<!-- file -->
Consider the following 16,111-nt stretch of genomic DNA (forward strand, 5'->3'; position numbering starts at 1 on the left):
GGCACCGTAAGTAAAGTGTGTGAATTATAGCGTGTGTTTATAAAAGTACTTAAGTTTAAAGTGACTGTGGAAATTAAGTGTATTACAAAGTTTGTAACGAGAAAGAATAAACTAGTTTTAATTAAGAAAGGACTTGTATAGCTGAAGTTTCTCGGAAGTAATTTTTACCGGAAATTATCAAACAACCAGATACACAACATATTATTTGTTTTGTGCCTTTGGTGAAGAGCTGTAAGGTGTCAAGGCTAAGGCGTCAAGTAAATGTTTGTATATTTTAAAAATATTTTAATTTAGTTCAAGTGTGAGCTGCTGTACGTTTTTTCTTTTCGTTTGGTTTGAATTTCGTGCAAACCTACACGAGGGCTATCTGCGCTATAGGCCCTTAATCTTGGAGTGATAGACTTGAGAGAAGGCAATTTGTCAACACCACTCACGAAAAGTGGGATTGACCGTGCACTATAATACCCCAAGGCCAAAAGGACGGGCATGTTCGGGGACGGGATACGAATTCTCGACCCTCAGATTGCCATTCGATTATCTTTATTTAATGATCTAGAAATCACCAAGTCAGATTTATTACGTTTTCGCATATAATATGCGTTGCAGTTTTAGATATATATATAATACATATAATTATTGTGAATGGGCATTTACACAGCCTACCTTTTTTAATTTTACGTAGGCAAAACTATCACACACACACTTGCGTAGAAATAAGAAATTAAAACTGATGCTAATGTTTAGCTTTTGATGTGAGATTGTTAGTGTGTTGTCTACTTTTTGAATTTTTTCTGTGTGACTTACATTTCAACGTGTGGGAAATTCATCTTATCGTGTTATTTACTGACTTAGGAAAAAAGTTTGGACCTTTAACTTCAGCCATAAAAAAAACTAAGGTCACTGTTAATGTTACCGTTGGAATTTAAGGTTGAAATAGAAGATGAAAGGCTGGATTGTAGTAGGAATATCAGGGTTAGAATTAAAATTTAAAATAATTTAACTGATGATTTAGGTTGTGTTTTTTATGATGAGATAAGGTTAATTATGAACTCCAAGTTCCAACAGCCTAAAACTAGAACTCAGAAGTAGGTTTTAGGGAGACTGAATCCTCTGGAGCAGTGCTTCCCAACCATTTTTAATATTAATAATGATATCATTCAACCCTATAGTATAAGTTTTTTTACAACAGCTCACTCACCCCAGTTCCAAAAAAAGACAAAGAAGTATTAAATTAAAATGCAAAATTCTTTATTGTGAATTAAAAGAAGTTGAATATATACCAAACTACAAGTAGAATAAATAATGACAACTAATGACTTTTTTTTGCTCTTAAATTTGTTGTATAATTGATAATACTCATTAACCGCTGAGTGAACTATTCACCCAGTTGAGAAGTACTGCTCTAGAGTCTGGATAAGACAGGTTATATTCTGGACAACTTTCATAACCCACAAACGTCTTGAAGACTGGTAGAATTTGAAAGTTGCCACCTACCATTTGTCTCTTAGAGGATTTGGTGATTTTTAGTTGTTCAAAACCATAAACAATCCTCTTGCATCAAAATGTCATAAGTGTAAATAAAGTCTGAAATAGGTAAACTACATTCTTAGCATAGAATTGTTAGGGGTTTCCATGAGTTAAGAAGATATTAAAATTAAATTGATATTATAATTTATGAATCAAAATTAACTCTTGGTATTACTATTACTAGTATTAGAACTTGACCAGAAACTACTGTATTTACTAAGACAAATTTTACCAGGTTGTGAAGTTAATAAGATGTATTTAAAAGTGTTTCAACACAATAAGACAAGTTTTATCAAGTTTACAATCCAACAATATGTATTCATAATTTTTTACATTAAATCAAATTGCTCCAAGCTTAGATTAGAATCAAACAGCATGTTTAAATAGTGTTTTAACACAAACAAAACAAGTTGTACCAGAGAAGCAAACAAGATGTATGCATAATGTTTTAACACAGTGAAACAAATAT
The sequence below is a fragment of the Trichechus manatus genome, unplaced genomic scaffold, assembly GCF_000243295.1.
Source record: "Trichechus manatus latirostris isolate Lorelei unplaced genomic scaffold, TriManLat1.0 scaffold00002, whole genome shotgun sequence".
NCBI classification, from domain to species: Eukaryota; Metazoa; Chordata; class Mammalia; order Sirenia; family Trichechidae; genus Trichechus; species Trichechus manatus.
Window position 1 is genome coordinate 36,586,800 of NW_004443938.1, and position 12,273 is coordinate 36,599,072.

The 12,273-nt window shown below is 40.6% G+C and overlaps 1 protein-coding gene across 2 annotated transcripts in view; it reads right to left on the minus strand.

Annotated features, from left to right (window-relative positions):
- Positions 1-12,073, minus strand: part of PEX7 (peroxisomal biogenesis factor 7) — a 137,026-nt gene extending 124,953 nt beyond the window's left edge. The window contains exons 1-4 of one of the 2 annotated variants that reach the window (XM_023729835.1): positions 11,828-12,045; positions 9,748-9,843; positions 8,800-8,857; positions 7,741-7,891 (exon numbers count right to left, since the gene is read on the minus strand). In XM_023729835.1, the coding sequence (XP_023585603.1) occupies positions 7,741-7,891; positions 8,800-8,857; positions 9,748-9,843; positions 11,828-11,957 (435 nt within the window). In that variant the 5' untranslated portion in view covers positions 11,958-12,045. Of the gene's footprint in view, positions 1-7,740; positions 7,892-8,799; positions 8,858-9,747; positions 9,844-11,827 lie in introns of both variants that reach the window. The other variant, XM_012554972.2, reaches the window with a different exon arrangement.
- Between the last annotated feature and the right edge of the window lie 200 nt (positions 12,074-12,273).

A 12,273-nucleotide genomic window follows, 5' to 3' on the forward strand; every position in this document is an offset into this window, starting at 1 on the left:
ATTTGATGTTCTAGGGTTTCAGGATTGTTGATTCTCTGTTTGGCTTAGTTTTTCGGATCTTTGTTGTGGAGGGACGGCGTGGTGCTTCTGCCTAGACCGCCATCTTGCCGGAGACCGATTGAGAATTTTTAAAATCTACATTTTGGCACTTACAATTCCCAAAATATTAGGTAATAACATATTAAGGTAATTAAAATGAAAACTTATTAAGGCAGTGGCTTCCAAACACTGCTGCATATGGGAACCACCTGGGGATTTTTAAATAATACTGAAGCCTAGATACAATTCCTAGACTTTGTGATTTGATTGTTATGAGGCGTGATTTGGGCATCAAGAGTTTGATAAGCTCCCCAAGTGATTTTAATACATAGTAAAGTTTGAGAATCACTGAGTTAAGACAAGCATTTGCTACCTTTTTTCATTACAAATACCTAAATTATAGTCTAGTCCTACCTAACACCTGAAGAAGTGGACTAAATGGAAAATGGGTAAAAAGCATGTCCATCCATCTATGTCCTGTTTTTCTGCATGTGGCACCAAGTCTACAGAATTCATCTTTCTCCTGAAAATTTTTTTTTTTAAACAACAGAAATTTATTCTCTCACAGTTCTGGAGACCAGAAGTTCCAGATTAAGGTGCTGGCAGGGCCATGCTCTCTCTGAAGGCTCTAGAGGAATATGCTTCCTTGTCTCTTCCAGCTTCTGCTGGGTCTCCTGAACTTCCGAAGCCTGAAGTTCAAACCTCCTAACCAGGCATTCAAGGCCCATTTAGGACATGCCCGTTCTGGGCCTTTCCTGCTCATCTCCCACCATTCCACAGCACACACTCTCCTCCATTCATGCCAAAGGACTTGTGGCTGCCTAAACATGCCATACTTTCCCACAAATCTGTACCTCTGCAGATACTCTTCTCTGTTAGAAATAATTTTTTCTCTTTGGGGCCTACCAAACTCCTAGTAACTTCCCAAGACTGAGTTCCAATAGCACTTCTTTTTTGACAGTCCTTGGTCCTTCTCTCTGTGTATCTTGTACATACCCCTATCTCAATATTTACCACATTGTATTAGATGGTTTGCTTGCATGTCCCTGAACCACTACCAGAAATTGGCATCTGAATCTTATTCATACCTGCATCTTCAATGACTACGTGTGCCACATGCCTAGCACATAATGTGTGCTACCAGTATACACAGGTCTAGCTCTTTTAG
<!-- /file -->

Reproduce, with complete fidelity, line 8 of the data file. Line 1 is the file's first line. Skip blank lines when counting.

Annotated features, from left to right (window-relative positions):